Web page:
Prior to this year, the Angels were, with baseball’s best player, Mike Trout, and the reliable Kole Calhoun already in the fold, a competent left fielder away from having one of the most-talented outfields in the majors. With a month to go in the 2017 season, they found just the player they needed, trading for the power-hitting Justin Upton before signing him to a five-year, $106 million contract after the season concluded.

However, while Trout and Upton performed as expected in 2018, Calhoun did not, so the Angels’ outfield was only marginally better this year than last. Overall, the group ranked 20th in the majors in on-base percentage (.313), 12th in slugging percentage (.413), seventh in home runs (214), and 12th in Wins Above Replacement (24.4). Although, the outfield was still the most dependable component of the Angels, and, heading into 2019, it is the area that the team should be least concerned about.

Historic Trout

2018 was, in many ways, Trout’s best season. He missed about three weeks of the season due to a wrist injury, but, in 140 games, he compiled a monstrous .312/.460/.628 (191 wRC+, where 100 is average) slash line with 39 home runs and 24 stolen bases in 26 attempts. In total, he accumulated 9.8 WAR, and, though he did not win it, he finished in the top two of MVP voting for the sixth time.

In the past, Trout has had years in which he has showcased extreme on-base ability and others in which he has showcased extreme power-hitting ability, but one has often come at the expense of the other. This year, that was not the case.

Leading the majors in isolated slugging (.316), Trout was the sport’s best power hitter, and, leading the majors in walk rate (20.1%), he was its most disciplined. 2018 marked the second consecutive year that Trout finished in the 97th percentile or better in both metrics. Just seven other players have finished in the 90th percentile or better in both metrics in one of the last two seasons, and Trout is the only player to do it both years.

Trout also improved his defense because he said he would. As seen below, Trout’s defensive numbers got better across the board.


Notably, his arm was the best it has ever been. Trout tied his career high with seven outfield assists, and UZR rated his arm positively for only the second time in his career.

Believe it or not, Trout has had a few flaws before; he has simply fixed all of them, and his fielding is only the latest. He now gets on base like nobody else, hits for power like nobody else, plays above-average defense at one of the most demanding positions on the field, and steals bases with tremendous success. In other words, Trout is basically perfect.

To put Trout’s preeminence into perspective, no player has ever racked up more WAR through his age-26 season than him (64.7). 2018 was the fifth time that Trout passed the 9.0 WAR threshold. Lou Gehrig, Ted Williams, and Ty Cobb each did so six times in their respective careers. Mickey Mantle had four such seasons; Ken Griffey Jr., Joe DiMaggio, and Rickey Henderson had two a piece. Every one of those players’ careers spanned between 13 and 25 seasons, by the way. Trout just finished his seventh.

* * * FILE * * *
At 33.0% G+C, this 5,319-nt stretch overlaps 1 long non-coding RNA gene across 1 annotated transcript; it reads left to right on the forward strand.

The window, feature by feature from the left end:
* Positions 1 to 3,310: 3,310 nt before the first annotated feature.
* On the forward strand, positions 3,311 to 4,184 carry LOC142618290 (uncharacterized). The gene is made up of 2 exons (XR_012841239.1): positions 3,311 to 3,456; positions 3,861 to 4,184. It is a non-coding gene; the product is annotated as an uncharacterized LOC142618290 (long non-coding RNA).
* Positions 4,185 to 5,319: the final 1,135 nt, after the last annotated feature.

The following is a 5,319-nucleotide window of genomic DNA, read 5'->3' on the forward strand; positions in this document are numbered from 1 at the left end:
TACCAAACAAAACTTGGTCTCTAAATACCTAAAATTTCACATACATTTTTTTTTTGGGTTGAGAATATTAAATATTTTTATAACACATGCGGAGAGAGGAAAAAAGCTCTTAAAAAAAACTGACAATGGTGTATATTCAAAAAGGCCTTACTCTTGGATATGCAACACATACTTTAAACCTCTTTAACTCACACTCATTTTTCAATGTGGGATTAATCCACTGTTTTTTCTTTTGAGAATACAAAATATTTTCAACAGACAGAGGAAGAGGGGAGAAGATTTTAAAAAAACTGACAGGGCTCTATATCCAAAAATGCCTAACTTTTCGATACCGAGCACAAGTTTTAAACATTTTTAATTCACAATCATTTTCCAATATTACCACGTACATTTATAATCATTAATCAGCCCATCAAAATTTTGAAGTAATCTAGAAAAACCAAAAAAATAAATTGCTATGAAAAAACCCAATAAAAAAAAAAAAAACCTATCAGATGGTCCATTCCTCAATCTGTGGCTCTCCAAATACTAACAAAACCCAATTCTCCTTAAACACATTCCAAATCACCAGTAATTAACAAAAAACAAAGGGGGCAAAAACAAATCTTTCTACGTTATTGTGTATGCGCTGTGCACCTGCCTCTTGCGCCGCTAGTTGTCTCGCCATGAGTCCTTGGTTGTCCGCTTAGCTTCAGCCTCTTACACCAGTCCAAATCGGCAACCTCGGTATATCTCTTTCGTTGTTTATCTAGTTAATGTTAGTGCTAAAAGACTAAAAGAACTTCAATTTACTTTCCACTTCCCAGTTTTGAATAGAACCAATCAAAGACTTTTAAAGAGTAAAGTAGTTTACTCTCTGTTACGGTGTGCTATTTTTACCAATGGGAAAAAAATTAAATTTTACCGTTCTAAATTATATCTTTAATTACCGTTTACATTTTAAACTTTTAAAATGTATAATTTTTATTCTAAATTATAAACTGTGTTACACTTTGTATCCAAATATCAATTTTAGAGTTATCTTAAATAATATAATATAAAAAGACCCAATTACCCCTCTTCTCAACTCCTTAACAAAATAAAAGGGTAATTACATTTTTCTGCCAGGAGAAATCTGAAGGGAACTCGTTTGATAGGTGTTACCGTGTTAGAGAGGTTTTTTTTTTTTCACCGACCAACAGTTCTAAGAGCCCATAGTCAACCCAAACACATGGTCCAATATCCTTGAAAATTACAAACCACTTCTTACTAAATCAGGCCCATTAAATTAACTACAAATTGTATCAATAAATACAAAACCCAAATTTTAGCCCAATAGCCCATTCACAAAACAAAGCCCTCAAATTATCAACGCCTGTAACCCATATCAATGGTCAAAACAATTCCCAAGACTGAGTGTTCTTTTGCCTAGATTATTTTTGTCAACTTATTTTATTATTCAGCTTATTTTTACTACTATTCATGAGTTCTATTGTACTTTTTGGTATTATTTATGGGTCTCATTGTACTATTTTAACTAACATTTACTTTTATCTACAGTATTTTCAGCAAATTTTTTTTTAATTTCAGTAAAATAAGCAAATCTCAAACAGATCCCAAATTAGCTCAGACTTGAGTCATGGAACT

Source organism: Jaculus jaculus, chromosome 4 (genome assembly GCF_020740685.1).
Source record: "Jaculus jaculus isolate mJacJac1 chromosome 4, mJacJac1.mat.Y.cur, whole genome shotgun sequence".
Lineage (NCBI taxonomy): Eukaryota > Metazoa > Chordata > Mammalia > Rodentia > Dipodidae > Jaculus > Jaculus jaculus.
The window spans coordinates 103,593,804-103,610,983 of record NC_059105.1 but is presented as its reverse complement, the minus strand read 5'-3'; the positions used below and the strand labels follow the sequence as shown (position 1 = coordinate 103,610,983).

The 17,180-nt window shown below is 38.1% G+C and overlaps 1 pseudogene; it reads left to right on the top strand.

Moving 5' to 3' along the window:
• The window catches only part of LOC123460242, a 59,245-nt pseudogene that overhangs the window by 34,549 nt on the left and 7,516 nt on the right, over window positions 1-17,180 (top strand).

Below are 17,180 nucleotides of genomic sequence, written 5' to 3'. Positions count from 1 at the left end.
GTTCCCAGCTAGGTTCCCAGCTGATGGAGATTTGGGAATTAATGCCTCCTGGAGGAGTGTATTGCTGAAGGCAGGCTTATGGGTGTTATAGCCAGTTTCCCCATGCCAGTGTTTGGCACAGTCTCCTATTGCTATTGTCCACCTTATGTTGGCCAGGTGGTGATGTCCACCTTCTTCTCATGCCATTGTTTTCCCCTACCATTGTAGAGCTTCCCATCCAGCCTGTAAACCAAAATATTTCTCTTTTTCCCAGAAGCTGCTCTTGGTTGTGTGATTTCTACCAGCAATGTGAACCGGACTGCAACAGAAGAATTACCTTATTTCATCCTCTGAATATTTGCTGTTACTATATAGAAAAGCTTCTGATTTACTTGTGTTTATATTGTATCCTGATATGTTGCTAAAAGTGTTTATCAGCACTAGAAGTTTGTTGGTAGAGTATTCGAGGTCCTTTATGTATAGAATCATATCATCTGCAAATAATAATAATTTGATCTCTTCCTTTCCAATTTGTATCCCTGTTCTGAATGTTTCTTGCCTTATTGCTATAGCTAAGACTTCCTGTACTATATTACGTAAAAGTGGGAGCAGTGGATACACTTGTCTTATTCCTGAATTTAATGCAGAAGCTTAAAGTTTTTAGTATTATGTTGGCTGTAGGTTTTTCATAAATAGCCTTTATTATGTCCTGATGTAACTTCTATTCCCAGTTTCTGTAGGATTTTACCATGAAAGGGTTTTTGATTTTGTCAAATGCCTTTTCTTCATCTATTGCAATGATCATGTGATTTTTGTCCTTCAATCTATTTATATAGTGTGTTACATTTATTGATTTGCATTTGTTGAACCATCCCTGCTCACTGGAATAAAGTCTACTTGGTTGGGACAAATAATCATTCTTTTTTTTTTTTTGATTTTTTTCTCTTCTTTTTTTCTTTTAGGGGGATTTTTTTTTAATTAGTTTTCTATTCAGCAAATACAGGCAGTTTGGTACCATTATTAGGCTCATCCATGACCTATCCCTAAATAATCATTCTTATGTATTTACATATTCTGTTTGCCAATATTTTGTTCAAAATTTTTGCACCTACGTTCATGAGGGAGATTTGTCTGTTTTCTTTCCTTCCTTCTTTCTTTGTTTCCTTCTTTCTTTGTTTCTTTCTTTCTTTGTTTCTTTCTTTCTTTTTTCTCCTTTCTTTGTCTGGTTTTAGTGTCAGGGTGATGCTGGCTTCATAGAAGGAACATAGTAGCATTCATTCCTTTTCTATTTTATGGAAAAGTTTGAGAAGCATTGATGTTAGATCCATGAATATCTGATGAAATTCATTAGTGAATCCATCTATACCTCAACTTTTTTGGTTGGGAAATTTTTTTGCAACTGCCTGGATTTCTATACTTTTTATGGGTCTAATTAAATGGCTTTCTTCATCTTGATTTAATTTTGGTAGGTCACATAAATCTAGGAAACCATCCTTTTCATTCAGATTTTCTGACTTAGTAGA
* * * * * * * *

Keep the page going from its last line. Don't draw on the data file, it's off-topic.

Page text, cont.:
We can also compare Trout to his contemporaries, though they provide even less competition than the aforementioned legends. Since 2012, Trout (obviously) leads the majors in WAR with 64.0. Josh Donaldson ranks second in that span with 36.8. The 27.2-win gap between those two is as big as the gap between Donaldson and Jon Jay (9.6), the 152nd-ranked player.

This offseason’s top free agents, Bryce Harper and Manny Machado, have fewer career WAR combined than Trout does by himself. 2017’s MVPs, Jose Altuve and Giancarlo Stanton, can say the same. Those four players have produced a total of one offensive season equal to or better than Trout’s average offensive season.

So, yes, Trout is just about as to close to perfect as one can get. And, yes, it would be difficult for him to get better next year, but he will surely find a way, just like he always does.

In the meantime, the Angels need to get working on that contract extension.

Consistent Upton

Although he also does not compare to Trout, Upton is an excellent player in his own right. He started 2018 slowly (.293 OBP in March/April) and ended it in a slump (.301 OBP in September), but he was fantastic in between and finished the season with the sort of numbers he is accustomed to.

Altogether, Upton slashed .257/.344/.463 (124 wRC+) with 30 homers and eight stolen bases, amassing 3.1 WAR. It was definitely a step back from his power-heavy 2017 season, but Upton’s 2018 was right in line with the rest of his career (3.7 WAR/season since 2009), and he was still more valuable than 60% of qualified outfielders.

He was also a welcome addition to a team that had struggled to find left-field production as greatly as the Angels had in recent years. For reference, Upton hit more home runs this year than Angels left fielders did from Opening Day 2015 through August 2017 (27), a stretch in which they hit an indescribably weak .220/.286/.323 (68 wRC+).

Upton’s defense rated poorly (0 DRS, -0.6 UZR, -7 OAA), but the 31-year-old showed few worrisome signs of aging at the plate. Although his ability to crush fastballs declined somewhat, he walked about as often as he always has (10.4%), he chased bad pitches about as often as he always has (24.6%), he made about as much contact as he always has (71.5%), and he made hard contact at a higher rate than he ever has (43.8%).

Appearing in at least 133 games every year since 2009 and launching 26 or more home runs in eight of the last 10 seasons, Upton has long been known for his consistent above-average production, and 2018 was no different. He provided the Angels with something the team had been desperate for and proved why it was wise to invest in him.